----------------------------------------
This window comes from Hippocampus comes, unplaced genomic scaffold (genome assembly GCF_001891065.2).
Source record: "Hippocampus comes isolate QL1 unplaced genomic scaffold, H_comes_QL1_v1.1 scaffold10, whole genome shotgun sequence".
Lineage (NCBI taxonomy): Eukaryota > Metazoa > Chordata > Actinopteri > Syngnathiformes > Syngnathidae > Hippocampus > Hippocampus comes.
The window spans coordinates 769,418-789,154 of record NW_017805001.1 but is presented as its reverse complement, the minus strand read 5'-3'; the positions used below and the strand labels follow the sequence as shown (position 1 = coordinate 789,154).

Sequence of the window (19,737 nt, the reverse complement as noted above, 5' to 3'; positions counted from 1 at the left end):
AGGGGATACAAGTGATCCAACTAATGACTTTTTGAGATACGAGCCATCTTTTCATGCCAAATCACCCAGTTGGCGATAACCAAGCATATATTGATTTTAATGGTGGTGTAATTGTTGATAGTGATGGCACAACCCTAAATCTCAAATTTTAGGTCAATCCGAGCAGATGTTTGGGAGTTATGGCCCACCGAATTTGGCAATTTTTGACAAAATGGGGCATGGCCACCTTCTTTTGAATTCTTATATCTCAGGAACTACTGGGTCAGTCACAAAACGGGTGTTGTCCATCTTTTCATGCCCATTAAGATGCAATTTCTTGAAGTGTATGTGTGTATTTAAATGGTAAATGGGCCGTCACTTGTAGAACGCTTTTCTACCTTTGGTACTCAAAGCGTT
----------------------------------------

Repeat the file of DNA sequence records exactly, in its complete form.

This window comes from Hippocampus comes, unplaced genomic scaffold (genome assembly GCF_001891065.2).
Source record: "Hippocampus comes isolate QL1 unplaced genomic scaffold, H_comes_QL1_v1.1 scaffold10, whole genome shotgun sequence".
Lineage (NCBI taxonomy): Eukaryota > Metazoa > Chordata > Actinopteri > Syngnathiformes > Syngnathidae > Hippocampus > Hippocampus comes.
The window spans coordinates 769,418-789,154 of record NW_017805001.1 but is presented as its reverse complement, the minus strand read 5'-3'; the positions used below and the strand labels follow the sequence as shown (position 1 = coordinate 789,154).

Sequence of the window (19,737 nt, the reverse complement as noted above, 5' to 3'; positions counted from 1 at the left end):
AGGGGATACAAGTGATCCAACTAATGACTTTTTGAGATACGAGCCATCTTTTCATGCCAAATCACCCAGTTGGCGATAACCAAGCATATATTGATTTTAATGGTGGTGTAATTGTTGATAGTGATGGCACAACCCTAAATCTCAAATTTTAGGTCAATCCGAGCAGATGTTTGGGAGTTATGGCCCACCGAATTTGGCAATTTTTGACAAAATGGGGCATGGCCACCTTCTTTTGAATTCTTATATCTCAGGAACTACTGGGTCAGTCACAAAACGGGTGTTGTCCATCTTTTCATGCCCATTAAGATGCAATTTCTTGAAGTGTATGTGTGTATTTAAATGGTAAATGGGCCGTCACTTGTAGAACGCTTTTCTACCTTTGGTACTCAAAGCGTT